This entry was posted on 5th April 2012
In the Fauconberg (Belasyse) of Newburgh Priory papers held in the North Yorkshire County Record Office in Northallerton are a number of letters written by Richard Chapman which reveal aspects of Laurence Sterne’s life while he held the living of St Michael’s church, Coxwold.
Richard Chapman, a lawyer living in Oulston, North Yorkshire, less than two miles from Coxwold, regularly attended services in St Michael’s Church in the period when Laurence Sterne was the incumbent. Chapman was the land agent for Earl Fauconberg, the local landowner, and he had a great deal to do with Coxwold, which was essentially the estate village. The Earl lived for most of the year at his London residence in George Street, Hanover Square, and during the social season Chapman wrote every week to let him know what was happening on the estate and in the village. Most of the details of the letters are mundane: the weather, repairs to estate buildings, rents and wages, harvesting of crops and gelding of stallions. Chapman earns his place in literary history by virtue of the fact that he also commented on Sterne’s activities as a clergyman and his performance as a preacher.
Chapman’s letters appear to be one of only two eye-witness accounts of Sterne’s preaching – and they are very revealing. Sterne was presented to the perpetual curacy of Coxwold in March 1760 and as early as 20 July of the same year Chapman was reporting that his ‘Doctrine, (tho Chiefly Extempory) takes So well amongs the Congregation that the Church can Scarce Contain the number of People that appear every Sunday.’ Fourteen months later there were two successive letters which further attested to Sterne’s pastoral concerns and to his popular appeal. On 20 September 1761 Sterne and his churchwardens bought from Chapman a Scotch ox ‘which is to be roasted whole’ in celebration of the coronation of George III, which took place in Westminster Abbey on 22 September. Furthermore we are told ‘Mr Sterne hath prevailed with me to give e’m [Sterne and the church wardens] a Bushel of wheat for Bread so that all the Poor in the Parish may be Satisfied—there will also be a Collection for a Drink for e’m–.’ At this time a bushel of wheat contained 9 gallons – 72 Troy pounds – and would have made nearly 90 standard one-pound loaves. As his responses to the Archbishop’s Visitation of 1743 also show, Sterne was genuinely concerned for the material as well as spiritual welfare of his flock.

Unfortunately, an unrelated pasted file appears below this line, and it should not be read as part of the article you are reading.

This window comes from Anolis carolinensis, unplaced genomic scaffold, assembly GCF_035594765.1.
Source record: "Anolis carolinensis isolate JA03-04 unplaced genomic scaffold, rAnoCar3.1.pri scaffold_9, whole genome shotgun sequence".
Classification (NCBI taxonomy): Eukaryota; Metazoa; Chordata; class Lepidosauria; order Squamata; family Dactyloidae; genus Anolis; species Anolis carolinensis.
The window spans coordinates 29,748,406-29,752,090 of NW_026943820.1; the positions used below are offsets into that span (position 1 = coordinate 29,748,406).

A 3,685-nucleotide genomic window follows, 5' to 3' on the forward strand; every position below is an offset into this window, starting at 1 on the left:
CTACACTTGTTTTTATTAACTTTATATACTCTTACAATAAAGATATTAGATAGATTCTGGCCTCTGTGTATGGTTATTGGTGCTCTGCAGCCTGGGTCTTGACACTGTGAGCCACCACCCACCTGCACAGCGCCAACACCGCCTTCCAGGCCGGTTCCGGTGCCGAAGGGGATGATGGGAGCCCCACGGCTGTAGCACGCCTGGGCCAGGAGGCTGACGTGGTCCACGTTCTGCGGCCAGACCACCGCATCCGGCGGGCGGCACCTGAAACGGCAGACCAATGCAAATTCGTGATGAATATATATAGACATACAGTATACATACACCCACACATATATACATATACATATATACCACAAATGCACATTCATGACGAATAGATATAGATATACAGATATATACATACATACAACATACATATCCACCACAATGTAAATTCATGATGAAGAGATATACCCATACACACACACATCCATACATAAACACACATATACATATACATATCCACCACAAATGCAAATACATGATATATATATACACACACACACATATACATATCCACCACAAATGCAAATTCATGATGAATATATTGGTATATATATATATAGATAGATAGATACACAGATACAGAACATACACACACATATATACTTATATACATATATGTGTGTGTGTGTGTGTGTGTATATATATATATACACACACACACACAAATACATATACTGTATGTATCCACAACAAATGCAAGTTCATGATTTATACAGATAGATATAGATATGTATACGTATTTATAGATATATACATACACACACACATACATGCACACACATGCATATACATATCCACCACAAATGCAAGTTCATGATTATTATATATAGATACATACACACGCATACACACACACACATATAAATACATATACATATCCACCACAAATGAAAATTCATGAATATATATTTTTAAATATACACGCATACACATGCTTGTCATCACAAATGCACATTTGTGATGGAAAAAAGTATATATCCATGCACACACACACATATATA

The following week Chapman sent a report of the celebrations to the Earl: ‘in the first place a very fine ox with his Hornes gild was laid down whole before the fire in the middle of the Town Street about nine oClock in the Morning, at half past roasting The Bells put in for Church, where an Excelent Sermon was Preached Extempory on the Occation by Mr Sterne, and gave great Content to every Hearer, the Church was quite full, both quire and Isle to the very Door, and the Text &c you will see both in the London and York Papers about 3 oClock the Ox was cut up and distributed amongst those who could not get nearest to e’m, Ringing of Bells Squibs and Crackers Tarr-Barrills and Bonefires &c and a Ball in the Evening concluded the Joyfull Day.’ This clearly was one of the great days in the history of Coxwold.